'...[E]very spirit that confesses that Jesus Christ has come in the flesh is from God.…'
- 1 John 4:2
'Although the work of redemption was not actually wrought by Christ till after His incarnation, yet the virtue, efficacy, and benefits thereof, were communicated unto the elect in all ages successively from the beginning of the world, in and by those promises, types, and sacrifices, wherein He was revealed and signified to be the Seed of the woman, which should bruise the serpent's head, and the Lamb slain from the beginning of the world being yesterday and today the same, and for ever.'
- Westminster Confession of Faith 8:6
Lo! th’ incarnate God ascended,
Pleads the merit of His blood:
Venture on Him, venture wholly,
Let no other trust intrude
- Joseph Hart, Come Ye Sinners, pub. 1759
'We see Him among the thousands of Galilee, anointed of God with the Holy Ghost and power, going about doing good: with no pride of birth, though He was a king; with no pride of intellect, though omniscience dwelt within Him; with no pride of power, though all power in heaven and earth was in His hands; or of station, though the fullness of the Godhead dwelt in Him bodily; or of superior goodness or holiness: but in lowliness of mind esteeming everyone better than Himself, healing the sick, casting out devils, feeding the hungry, and everywhere breaking to men the bread of life.'
- B.B. Warfield, a sermon on 'Imitating the Incarnation', The Person and Work of Christ, p. 564
'If, however, Christ is the incarnate Word, then the incarnation is the central fact of the entire history of the world; then, too, it must have been prepared from before the ages and have its effects throughout eternity.'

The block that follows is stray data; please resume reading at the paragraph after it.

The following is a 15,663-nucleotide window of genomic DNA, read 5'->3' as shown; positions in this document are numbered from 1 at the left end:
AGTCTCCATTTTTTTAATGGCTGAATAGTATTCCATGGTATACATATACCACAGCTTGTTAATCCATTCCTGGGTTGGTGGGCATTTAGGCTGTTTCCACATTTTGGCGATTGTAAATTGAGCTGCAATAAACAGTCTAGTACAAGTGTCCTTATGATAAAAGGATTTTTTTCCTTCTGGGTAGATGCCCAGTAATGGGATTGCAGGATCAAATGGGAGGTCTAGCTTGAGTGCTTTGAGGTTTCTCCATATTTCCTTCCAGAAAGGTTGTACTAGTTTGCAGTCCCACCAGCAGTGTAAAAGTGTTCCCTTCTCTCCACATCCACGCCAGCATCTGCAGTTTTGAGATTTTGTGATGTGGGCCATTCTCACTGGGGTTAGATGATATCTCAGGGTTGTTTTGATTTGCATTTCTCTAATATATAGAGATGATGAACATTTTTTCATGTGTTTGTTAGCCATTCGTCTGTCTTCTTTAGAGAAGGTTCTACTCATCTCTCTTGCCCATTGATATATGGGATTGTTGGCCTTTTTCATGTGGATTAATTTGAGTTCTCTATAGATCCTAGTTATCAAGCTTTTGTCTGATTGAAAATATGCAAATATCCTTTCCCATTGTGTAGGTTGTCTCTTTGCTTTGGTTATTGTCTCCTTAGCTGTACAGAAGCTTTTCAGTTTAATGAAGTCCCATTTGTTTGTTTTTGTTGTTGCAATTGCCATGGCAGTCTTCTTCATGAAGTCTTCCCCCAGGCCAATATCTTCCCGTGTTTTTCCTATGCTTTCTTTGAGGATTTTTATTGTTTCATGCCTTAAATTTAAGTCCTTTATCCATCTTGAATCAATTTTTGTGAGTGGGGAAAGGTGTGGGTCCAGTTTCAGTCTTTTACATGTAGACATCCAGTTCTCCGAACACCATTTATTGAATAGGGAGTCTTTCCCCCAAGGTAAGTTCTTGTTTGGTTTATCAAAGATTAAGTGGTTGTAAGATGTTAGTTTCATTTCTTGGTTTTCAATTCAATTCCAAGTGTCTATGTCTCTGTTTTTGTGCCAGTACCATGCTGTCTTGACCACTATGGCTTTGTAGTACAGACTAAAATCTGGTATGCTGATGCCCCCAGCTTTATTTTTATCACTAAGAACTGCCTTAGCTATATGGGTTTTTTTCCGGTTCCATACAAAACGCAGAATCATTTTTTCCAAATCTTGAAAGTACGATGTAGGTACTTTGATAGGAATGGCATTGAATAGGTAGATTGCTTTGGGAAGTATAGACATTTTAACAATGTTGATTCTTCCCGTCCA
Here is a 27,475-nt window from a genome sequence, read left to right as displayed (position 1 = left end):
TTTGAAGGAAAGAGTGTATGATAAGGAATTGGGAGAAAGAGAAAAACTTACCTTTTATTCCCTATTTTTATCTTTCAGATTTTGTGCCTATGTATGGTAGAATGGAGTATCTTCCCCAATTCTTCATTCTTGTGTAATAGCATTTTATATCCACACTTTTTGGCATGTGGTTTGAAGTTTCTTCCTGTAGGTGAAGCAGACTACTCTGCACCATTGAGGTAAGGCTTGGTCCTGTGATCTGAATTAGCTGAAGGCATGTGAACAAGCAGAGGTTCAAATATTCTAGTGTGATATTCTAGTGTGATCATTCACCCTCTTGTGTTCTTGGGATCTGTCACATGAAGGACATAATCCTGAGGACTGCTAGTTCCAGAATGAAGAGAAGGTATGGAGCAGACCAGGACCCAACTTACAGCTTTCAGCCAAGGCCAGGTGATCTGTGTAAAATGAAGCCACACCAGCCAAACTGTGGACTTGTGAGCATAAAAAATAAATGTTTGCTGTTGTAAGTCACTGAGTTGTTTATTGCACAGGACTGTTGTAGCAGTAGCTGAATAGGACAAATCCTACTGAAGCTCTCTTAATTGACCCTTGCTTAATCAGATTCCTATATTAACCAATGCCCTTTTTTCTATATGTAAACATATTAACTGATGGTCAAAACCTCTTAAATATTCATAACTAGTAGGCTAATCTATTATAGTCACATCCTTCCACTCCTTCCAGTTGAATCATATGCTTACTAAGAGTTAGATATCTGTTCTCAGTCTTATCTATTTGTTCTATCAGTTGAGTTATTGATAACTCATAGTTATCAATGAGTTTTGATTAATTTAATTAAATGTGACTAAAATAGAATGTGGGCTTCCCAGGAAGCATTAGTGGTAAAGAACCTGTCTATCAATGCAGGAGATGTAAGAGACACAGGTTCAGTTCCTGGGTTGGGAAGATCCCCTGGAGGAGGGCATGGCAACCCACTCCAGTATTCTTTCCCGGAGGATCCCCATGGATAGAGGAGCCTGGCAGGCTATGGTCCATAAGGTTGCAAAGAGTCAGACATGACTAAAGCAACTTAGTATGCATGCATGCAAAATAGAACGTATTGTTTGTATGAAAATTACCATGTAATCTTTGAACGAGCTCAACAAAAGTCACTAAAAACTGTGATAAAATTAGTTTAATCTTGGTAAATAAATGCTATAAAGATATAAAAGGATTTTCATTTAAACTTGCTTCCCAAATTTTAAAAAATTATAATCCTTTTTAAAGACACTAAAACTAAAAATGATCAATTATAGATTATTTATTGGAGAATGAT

- Herman Bavink, Reformed Dogmatics, volume III, p. 274
The Christmas season has begun, but often what is lost during this time of year is the importance of the Incarnation. Truly, the Incarnation alone makes sense of the beginning, center, and end of world history. In fact, history is unintelligible without it. Without the Incarnation the study of history is a fool's errand, for without the Incarnation there is no 'telos' (purpose or goal) to man's existence. The Incarnation offers explanation for man's inhumanity to man; the Incarnation offers remedy for man's predicament; the Incarnation gives hope for man's present life; and the Incarnation provides assurance for man's future. By the conception of the Holy Spirit, God became a man. In Christ, this God-man lived a life of unblemished perfections. In Christ, this God-man died at the hands of sinful men for sinful men. In Christ, this God-man was raised on the third day in a body of flesh and blood, yet now incorruptible. In Christ, the God-man now lives bearing humanity-inflicted wounds for all eternity in His own fleshly body.
As we consider this Christmas season, let us consider the importance of the Incarnation.